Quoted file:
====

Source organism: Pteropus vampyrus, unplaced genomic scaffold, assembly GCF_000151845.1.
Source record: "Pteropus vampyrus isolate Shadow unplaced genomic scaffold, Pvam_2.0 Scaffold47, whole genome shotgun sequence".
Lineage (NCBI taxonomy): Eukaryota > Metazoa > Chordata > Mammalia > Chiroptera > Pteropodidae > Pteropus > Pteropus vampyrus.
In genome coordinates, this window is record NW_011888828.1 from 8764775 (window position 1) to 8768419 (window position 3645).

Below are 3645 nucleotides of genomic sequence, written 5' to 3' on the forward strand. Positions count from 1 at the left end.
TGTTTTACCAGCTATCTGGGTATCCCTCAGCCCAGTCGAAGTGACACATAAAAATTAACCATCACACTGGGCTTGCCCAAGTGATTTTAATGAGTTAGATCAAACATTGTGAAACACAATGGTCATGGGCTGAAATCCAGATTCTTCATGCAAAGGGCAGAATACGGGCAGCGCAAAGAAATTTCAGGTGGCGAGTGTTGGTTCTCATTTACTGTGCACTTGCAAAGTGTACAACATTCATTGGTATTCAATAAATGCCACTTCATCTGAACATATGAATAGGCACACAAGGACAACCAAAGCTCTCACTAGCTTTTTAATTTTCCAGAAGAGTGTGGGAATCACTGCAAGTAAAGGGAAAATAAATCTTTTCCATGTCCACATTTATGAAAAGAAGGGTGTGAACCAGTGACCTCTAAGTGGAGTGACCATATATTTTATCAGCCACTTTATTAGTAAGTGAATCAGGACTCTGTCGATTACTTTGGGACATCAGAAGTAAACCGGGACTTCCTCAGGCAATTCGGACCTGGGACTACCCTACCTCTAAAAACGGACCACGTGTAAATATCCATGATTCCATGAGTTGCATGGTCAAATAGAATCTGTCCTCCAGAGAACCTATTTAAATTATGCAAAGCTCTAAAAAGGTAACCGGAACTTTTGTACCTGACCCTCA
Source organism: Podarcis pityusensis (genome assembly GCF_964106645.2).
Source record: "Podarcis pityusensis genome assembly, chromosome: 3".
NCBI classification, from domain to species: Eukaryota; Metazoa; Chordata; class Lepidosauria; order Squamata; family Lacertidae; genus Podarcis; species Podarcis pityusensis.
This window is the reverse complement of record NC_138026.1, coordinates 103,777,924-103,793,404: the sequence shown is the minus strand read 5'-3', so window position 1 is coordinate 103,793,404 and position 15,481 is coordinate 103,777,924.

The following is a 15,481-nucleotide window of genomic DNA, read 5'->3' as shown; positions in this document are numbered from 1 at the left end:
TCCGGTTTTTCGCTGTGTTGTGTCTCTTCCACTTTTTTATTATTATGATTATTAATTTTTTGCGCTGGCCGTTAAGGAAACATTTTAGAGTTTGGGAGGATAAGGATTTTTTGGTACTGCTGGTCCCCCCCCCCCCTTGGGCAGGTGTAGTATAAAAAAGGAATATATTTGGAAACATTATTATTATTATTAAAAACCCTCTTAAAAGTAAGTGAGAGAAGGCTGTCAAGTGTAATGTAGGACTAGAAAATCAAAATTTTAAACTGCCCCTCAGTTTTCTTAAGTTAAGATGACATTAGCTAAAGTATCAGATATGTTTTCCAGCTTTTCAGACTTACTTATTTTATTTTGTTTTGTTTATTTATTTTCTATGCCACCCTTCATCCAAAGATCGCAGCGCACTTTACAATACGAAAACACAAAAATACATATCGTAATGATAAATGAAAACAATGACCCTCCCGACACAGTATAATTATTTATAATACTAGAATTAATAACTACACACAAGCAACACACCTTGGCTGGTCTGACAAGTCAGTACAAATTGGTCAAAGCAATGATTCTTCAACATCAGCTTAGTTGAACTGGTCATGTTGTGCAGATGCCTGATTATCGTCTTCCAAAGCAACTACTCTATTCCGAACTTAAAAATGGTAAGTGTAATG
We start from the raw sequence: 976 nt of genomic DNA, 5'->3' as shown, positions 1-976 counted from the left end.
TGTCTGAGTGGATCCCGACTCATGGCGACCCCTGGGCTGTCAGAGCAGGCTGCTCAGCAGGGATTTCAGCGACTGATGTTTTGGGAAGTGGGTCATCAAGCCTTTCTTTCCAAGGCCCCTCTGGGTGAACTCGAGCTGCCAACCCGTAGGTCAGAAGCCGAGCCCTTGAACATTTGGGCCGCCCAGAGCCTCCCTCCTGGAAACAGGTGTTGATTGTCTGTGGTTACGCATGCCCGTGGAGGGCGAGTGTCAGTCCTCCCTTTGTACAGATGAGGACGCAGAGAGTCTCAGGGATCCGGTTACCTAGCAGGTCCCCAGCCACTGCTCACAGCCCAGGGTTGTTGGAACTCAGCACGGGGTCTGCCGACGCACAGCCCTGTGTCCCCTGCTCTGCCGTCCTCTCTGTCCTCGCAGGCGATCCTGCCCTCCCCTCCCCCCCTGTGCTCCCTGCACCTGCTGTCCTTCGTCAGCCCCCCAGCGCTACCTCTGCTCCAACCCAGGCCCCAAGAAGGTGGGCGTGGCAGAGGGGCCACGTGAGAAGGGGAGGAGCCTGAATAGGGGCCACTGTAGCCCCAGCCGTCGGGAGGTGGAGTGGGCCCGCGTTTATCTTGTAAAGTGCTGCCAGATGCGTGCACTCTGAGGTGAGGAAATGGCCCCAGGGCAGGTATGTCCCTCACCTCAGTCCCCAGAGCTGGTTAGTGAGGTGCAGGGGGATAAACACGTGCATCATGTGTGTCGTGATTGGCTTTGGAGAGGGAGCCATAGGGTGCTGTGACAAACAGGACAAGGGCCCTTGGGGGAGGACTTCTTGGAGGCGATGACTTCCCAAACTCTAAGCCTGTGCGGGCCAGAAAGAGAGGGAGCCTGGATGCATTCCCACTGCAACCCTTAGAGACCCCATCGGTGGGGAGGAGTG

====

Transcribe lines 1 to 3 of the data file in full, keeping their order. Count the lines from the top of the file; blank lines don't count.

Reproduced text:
Source organism: Pteropus vampyrus, unplaced genomic scaffold, assembly GCF_000151845.1.
Source record: "Pteropus vampyrus isolate Shadow unplaced genomic scaffold, Pvam_2.0 Scaffold47, whole genome shotgun sequence".
Lineage (NCBI taxonomy): Eukaryota > Metazoa > Chordata > Mammalia > Chiroptera > Pteropodidae > Pteropus > Pteropus vampyrus.